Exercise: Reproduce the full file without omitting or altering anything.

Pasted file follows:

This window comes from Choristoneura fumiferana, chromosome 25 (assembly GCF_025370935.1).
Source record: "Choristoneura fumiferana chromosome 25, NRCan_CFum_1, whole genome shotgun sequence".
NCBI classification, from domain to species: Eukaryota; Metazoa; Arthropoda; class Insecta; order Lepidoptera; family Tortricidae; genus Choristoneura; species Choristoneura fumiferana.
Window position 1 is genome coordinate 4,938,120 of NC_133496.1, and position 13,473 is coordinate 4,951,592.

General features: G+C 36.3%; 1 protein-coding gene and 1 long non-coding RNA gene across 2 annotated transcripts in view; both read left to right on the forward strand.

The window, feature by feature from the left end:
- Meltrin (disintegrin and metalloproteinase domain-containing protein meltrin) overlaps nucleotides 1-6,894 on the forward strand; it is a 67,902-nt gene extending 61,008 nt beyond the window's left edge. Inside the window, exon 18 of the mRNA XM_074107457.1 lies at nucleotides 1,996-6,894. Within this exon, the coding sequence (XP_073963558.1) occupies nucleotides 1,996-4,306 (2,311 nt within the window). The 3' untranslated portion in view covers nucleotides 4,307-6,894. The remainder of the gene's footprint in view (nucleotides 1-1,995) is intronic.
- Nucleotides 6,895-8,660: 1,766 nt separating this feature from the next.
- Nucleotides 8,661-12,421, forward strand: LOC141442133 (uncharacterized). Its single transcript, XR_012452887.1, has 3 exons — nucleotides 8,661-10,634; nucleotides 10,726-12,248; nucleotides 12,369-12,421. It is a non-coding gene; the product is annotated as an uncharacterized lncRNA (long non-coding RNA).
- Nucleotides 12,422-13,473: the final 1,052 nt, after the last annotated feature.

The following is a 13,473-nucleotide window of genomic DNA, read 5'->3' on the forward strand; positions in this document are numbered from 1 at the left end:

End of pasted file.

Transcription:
This window comes from Choristoneura fumiferana, chromosome 25 (assembly GCF_025370935.1).
Source record: "Choristoneura fumiferana chromosome 25, NRCan_CFum_1, whole genome shotgun sequence".
NCBI classification, from domain to species: Eukaryota; Metazoa; Arthropoda; class Insecta; order Lepidoptera; family Tortricidae; genus Choristoneura; species Choristoneura fumiferana.
Window position 1 is genome coordinate 4,938,120 of NC_133496.1, and position 13,473 is coordinate 4,951,592.

General features: G+C 36.3%; 1 protein-coding gene and 1 long non-coding RNA gene across 2 annotated transcripts in view; both read left to right on the forward strand.

The window, feature by feature from the left end:
- Meltrin (disintegrin and metalloproteinase domain-containing protein meltrin) overlaps nucleotides 1-6,894 on the forward strand; it is a 67,902-nt gene extending 61,008 nt beyond the window's left edge. Inside the window, exon 18 of the mRNA XM_074107457.1 lies at nucleotides 1,996-6,894. Within this exon, the coding sequence (XP_073963558.1) occupies nucleotides 1,996-4,306 (2,311 nt within the window). The 3' untranslated portion in view covers nucleotides 4,307-6,894. The remainder of the gene's footprint in view (nucleotides 1-1,995) is intronic.
- Nucleotides 6,895-8,660: 1,766 nt separating this feature from the next.
- Nucleotides 8,661-12,421, forward strand: LOC141442133 (uncharacterized). Its single transcript, XR_012452887.1, has 3 exons — nucleotides 8,661-10,634; nucleotides 10,726-12,248; nucleotides 12,369-12,421. It is a non-coding gene; the product is annotated as an uncharacterized lncRNA (long non-coding RNA).
- Nucleotides 12,422-13,473: the final 1,052 nt, after the last annotated feature.

The following is a 13,473-nucleotide window of genomic DNA, read 5'->3' on the forward strand; positions in this document are numbered from 1 at the left end: